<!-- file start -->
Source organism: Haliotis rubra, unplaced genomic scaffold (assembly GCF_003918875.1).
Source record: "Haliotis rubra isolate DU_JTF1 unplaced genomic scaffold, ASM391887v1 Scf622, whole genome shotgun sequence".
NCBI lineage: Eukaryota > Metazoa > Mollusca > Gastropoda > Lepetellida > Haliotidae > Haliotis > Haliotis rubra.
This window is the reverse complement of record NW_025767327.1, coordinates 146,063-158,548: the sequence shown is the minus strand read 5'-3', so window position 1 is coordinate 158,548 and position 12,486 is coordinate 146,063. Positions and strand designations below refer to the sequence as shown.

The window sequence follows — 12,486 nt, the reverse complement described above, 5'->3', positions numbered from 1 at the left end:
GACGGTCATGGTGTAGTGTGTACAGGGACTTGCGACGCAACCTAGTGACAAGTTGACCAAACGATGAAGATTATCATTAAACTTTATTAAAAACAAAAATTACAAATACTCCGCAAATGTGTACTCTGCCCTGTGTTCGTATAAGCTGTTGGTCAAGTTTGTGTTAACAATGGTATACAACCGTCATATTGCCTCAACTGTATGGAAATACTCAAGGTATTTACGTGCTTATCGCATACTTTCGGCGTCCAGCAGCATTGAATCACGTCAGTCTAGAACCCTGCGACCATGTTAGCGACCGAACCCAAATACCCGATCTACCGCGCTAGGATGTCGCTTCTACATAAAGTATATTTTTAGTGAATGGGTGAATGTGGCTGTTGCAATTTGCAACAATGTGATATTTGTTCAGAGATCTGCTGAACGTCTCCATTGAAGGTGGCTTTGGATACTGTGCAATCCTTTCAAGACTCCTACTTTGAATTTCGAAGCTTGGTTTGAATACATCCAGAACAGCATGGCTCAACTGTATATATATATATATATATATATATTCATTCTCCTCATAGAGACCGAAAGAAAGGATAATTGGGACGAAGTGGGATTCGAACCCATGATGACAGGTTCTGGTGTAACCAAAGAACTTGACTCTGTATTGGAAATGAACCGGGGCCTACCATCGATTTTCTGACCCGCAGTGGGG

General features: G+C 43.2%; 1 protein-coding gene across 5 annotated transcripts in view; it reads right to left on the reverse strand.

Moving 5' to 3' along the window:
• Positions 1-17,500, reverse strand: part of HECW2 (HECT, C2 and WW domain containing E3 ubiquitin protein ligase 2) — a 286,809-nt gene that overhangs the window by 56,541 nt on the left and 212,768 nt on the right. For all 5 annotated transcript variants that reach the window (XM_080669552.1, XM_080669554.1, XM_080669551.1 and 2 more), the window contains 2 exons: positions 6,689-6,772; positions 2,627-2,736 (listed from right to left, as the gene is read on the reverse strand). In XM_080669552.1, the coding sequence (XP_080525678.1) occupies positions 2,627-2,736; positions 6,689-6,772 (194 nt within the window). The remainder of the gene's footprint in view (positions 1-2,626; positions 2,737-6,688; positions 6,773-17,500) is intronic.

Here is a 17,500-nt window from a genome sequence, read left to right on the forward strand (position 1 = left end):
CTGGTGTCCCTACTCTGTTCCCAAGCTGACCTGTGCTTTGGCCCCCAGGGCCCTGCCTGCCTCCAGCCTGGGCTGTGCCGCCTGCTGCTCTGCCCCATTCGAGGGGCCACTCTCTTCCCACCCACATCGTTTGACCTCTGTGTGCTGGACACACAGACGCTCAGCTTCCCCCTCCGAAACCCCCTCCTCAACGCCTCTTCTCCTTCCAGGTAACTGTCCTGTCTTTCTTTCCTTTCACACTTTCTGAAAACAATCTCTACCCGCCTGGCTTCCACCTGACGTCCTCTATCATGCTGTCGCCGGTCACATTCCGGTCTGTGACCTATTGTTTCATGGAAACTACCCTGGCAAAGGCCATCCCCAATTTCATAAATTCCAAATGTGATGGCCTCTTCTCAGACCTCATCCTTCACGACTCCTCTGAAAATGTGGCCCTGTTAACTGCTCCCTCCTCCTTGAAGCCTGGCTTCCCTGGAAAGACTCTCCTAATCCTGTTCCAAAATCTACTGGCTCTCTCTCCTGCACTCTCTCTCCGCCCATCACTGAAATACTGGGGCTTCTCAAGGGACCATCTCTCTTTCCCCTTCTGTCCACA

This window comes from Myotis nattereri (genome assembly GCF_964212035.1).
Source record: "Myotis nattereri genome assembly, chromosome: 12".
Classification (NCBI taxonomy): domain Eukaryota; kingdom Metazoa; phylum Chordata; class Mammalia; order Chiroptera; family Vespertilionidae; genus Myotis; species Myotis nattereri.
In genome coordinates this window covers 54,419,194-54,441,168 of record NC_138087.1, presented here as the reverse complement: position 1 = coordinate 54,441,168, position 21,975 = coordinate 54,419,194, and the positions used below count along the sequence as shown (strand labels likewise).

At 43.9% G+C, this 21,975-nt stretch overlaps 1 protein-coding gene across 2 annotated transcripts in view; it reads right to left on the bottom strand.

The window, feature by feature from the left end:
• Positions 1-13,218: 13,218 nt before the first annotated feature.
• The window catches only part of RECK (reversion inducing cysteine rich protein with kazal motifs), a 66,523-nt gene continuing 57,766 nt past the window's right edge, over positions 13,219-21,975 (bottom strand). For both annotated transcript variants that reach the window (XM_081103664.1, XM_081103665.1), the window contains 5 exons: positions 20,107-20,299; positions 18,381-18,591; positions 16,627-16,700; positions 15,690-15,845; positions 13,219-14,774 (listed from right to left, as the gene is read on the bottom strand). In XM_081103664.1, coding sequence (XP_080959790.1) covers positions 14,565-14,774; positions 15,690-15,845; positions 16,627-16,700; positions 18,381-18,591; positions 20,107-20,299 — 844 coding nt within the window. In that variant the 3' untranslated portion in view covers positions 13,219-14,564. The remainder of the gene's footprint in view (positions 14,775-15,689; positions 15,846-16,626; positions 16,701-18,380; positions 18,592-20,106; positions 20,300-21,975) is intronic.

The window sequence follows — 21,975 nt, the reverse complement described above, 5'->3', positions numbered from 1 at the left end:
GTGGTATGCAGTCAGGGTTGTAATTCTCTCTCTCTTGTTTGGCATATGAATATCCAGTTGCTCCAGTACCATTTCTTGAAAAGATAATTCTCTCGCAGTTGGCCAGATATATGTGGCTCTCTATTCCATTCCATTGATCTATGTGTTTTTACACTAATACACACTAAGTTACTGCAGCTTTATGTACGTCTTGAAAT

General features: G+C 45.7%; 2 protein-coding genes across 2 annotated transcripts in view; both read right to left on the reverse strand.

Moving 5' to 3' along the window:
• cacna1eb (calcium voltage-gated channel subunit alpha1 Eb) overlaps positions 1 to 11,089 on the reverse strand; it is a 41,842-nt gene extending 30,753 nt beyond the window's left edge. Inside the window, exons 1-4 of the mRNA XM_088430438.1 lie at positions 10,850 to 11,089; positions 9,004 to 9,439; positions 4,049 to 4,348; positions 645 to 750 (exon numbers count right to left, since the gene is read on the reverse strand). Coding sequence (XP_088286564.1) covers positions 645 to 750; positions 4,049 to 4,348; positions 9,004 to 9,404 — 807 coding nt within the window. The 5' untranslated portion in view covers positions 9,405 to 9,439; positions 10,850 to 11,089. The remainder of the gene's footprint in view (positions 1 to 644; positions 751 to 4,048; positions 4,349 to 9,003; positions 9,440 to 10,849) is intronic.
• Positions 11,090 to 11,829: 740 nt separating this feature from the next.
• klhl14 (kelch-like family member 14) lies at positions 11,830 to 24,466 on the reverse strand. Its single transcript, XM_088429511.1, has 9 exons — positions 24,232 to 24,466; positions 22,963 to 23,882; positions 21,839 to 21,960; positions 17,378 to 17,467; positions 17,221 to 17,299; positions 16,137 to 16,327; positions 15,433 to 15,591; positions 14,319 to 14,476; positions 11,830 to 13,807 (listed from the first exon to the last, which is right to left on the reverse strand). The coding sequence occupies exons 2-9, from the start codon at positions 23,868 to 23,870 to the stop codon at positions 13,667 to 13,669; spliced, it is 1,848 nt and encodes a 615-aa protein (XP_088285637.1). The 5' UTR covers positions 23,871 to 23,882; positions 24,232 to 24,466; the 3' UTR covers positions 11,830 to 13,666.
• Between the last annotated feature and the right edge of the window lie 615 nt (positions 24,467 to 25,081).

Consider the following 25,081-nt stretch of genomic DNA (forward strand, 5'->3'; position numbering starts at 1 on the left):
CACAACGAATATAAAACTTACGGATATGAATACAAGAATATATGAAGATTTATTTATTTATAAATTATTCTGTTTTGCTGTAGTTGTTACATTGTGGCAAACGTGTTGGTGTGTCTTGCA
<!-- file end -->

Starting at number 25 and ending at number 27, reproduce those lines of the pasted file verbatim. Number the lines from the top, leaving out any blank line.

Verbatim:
• Positions 11,090 to 11,829: 740 nt separating this feature from the next.
• klhl14 (kelch-like family member 14) lies at positions 11,830 to 24,466 on the reverse strand. Its single transcript, XM_088429511.1, has 9 exons — positions 24,232 to 24,466; positions 22,963 to 23,882; positions 21,839 to 21,960; positions 17,378 to 17,467; positions 17,221 to 17,299; positions 16,137 to 16,327; positions 15,433 to 15,591; positions 14,319 to 14,476; positions 11,830 to 13,807 (listed from the first exon to the last, which is right to left on the reverse strand). The coding sequence occupies exons 2-9, from the start codon at positions 23,868 to 23,870 to the stop codon at positions 13,667 to 13,669; spliced, it is 1,848 nt and encodes a 615-aa protein (XP_088285637.1). The 5' UTR covers positions 23,871 to 23,882; positions 24,232 to 24,466; the 3' UTR covers positions 11,830 to 13,666.
• Between the last annotated feature and the right edge of the window lie 615 nt (positions 24,467 to 25,081).